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ARS Home » Southeast Area » Tifton, Georgia » Southeast Watershed Research » Research » Publications at this Location » Publication #171399


item Hubbard, Robert
item Strickland, Timothy - Tim

Submitted to: Agronomy Abstracts
Publication Type: Abstract Only
Publication Acceptance Date: 9/1/2004
Publication Date: 1/4/2004
Citation: Hubbard, R.K., Phatak, S.C., Reed, R., Strickland, T.C. 2004. The effects of conservation tillage and cover crops on physical properties of coastal plain soils [abstract]. Agronomy Abstracts. January 04, 2004. CDROM.

Interpretive Summary:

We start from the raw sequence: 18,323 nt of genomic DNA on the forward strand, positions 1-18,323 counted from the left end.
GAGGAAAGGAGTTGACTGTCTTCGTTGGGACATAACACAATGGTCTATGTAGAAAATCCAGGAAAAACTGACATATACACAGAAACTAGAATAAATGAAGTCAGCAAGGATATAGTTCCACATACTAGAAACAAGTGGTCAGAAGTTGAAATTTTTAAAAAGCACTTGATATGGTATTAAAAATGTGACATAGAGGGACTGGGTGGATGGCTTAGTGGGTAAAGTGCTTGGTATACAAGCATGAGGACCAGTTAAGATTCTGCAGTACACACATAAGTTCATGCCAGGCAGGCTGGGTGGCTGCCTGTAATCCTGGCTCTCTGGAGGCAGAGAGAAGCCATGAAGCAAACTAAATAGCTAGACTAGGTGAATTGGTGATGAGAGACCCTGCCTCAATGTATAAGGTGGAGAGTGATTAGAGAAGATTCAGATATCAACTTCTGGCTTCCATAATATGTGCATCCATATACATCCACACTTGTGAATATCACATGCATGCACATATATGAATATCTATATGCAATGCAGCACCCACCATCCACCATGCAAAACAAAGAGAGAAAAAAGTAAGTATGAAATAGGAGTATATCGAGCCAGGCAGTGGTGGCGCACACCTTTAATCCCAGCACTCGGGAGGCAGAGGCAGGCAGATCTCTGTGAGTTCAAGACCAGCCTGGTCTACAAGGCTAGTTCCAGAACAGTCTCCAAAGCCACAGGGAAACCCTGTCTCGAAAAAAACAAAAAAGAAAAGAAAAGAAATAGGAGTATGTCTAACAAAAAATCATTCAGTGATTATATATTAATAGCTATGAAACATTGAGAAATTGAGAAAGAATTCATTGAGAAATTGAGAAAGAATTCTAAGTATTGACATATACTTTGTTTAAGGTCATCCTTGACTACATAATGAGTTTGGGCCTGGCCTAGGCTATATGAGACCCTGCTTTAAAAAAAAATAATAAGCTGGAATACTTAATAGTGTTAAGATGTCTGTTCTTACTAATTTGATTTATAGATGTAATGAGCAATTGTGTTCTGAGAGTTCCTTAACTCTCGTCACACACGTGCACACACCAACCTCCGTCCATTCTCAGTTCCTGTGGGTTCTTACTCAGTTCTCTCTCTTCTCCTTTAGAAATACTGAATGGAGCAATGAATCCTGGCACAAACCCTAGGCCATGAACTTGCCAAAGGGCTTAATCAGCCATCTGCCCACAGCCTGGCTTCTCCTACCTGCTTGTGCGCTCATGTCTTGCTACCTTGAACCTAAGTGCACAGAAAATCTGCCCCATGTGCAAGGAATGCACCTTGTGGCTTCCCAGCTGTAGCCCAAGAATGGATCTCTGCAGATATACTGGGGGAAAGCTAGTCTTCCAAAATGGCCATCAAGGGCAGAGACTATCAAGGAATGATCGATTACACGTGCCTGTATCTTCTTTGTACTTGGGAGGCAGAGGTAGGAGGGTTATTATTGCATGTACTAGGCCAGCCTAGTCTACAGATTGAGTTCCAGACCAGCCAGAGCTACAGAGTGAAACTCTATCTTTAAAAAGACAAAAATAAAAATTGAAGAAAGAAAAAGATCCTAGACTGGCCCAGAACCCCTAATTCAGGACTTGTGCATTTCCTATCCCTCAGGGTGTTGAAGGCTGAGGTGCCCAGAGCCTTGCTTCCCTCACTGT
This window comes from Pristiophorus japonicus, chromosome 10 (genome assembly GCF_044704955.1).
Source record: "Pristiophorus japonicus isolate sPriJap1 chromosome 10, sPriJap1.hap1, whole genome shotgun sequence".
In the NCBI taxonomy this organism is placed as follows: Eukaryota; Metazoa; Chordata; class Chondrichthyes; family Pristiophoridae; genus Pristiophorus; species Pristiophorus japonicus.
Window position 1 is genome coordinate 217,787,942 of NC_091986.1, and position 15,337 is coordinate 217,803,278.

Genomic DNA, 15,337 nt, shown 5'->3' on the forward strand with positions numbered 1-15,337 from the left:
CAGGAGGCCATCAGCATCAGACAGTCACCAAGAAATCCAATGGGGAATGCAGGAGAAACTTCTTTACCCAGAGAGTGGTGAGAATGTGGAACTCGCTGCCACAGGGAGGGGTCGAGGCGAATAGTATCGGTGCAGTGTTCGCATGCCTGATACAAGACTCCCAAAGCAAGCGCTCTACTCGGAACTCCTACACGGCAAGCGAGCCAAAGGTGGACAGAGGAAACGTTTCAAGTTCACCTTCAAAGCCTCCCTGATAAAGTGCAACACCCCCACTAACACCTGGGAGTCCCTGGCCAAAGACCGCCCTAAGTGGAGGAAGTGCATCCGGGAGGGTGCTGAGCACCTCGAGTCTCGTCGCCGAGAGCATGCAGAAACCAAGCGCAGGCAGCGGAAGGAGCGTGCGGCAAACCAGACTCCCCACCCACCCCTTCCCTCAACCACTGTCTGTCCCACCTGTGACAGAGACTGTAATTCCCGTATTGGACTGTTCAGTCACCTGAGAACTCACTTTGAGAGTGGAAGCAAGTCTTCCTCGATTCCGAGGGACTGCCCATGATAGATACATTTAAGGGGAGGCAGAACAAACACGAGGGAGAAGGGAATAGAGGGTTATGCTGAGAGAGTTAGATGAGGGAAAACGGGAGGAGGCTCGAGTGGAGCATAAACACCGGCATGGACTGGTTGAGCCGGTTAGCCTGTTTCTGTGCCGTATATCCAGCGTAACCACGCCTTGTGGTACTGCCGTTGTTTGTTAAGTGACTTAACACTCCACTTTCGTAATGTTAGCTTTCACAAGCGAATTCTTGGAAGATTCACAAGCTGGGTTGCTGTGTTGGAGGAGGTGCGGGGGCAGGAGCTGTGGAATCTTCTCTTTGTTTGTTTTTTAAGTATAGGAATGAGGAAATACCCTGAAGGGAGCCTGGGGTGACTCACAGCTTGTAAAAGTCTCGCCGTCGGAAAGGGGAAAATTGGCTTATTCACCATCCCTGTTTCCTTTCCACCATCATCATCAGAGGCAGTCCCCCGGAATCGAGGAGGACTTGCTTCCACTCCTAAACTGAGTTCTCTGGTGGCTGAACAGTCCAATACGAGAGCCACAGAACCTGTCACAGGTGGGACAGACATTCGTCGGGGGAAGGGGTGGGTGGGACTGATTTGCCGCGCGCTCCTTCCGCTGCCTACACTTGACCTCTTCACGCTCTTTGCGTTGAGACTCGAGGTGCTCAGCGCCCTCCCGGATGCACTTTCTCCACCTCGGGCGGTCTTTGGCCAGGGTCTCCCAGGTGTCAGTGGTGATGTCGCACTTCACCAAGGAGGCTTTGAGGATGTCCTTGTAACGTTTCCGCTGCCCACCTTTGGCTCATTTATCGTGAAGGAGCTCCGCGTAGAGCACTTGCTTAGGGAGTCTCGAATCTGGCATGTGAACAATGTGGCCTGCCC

Technical Abstract: The physical properties of soils affect crop growth and movement of water and solutes. Crop growth is affected by soil moisture retention, which relates to particle and pore size distribution and bulk density. Movement of solutes is largely affected by water movement routes and transport rates. Leaching of solutes closely relates to soil hydraulic conductivity which depends on particle size distribution, porosity, and bulk density. Uncertainty exists about the impact of conservation tillage on the total agricultural environment. Many researchers have shown that water infiltration occurs at a faster rate under no-till than conventional-till because of surface cover and development of macropores. However, other researchers have found less solute leaching in no-till plots as compared to conventional till plots. It has also been concluded that conservation tillage may increase or decrease solute leaching in the short term depending upon soil and other factors. Two studies were initiated by USDA-ARS and University of Georgia scientists to assess the effects of conservation tillage and cover crops on the physical properties of Coastal Plain soils. The first study compared soil physical properties between land which had been in long term conservation tillage (greater than 15 years) and land which has always had conventional tillage. The second study is comparing soil physical properties under different cover crops combined with conservation tillage. For both studies replicated minimally disturbed soil cores were collected from each plot using an impact sampler. Measurements were made on these cores of saturated hydraulic conductivity, soil moisture retention, and bulk density. The constant head method was used for saturated hydraulic conductivity while soil moisture retention was measured using tempe cells and pressure plates. The comparison of long term conservation tillage versus conventional tillage showed that the greatest difference in soil physical properties was in the volumetric water content of the surface soil (0-7.5 cm) at field capacity. Much more water was held by the soil in long-term conservation tillage than the soil in conventional tillage. Hence more water was available to crops in the conservation tillage treatment. The cover crop study includes rotations of sunnhemp, lupin, or fallow with sweet corn and cucumbers. Measurements of soil physical properties in the conservation tillage-cover crop study showed that significant differences had not occurred within 1 and1/2 years of implementation of these systems. This paper summarizes soil physical property findings from both the long term and conservation tillage-cover crop studies.